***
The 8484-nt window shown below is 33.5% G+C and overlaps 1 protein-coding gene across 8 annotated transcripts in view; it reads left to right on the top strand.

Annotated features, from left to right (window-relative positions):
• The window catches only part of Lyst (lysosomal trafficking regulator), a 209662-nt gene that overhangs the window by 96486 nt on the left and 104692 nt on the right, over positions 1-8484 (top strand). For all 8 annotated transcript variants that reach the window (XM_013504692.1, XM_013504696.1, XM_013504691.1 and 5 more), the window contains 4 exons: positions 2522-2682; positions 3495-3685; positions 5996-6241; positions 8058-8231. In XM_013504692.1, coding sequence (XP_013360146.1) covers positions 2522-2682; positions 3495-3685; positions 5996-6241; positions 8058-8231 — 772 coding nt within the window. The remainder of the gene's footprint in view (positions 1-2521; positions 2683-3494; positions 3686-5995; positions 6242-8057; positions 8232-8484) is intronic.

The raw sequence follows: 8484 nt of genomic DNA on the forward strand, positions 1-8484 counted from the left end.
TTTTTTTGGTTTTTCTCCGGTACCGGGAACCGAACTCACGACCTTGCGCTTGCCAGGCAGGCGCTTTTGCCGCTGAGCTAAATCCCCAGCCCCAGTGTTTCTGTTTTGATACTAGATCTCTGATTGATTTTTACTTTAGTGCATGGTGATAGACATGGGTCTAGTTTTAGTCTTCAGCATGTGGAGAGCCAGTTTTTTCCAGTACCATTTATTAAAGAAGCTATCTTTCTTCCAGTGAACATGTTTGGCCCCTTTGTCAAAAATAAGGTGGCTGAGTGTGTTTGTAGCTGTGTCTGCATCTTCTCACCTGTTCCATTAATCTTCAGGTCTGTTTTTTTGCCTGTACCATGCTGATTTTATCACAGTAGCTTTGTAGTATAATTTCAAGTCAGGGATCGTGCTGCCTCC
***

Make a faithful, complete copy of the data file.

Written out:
The 8484-nt window shown below is 33.5% G+C and overlaps 1 protein-coding gene across 8 annotated transcripts in view; it reads left to right on the top strand.

Annotated features, from left to right (window-relative positions):
• The window catches only part of Lyst (lysosomal trafficking regulator), a 209662-nt gene that overhangs the window by 96486 nt on the left and 104692 nt on the right, over positions 1-8484 (top strand). For all 8 annotated transcript variants that reach the window (XM_013504692.1, XM_013504696.1, XM_013504691.1 and 5 more), the window contains 4 exons: positions 2522-2682; positions 3495-3685; positions 5996-6241; positions 8058-8231. In XM_013504692.1, coding sequence (XP_013360146.1) covers positions 2522-2682; positions 3495-3685; positions 5996-6241; positions 8058-8231 — 772 coding nt within the window. The remainder of the gene's footprint in view (positions 1-2521; positions 2683-3494; positions 3686-5995; positions 6242-8057; positions 8232-8484) is intronic.

The raw sequence follows: 8484 nt of genomic DNA on the forward strand, positions 1-8484 counted from the left end.
TTTTTTTGGTTTTTCTCCGGTACCGGGAACCGAACTCACGACCTTGCGCTTGCCAGGCAGGCGCTTTTGCCGCTGAGCTAAATCCCCAGCCCCAGTGTTTCTGTTTTGATACTAGATCTCTGATTGATTTTTACTTTAGTGCATGGTGATAGACATGGGTCTAGTTTTAGTCTTCAGCATGTGGAGAGCCAGTTTTTTCCAGTACCATTTATTAAAGAAGCTATCTTTCTTCCAGTGAACATGTTTGGCCCCTTTGTCAAAAATAAGGTGGCTGAGTGTGTTTGTAGCTGTGTCTGCATCTTCTCACCTGTTCCATTAATCTTCAGGTCTGTTTTTTTGCCTGTACCATGCTGATTTTATCACAGTAGCTTTGTAGTATAATTTCAAGTCAGGGATCGTGCTGCCTCC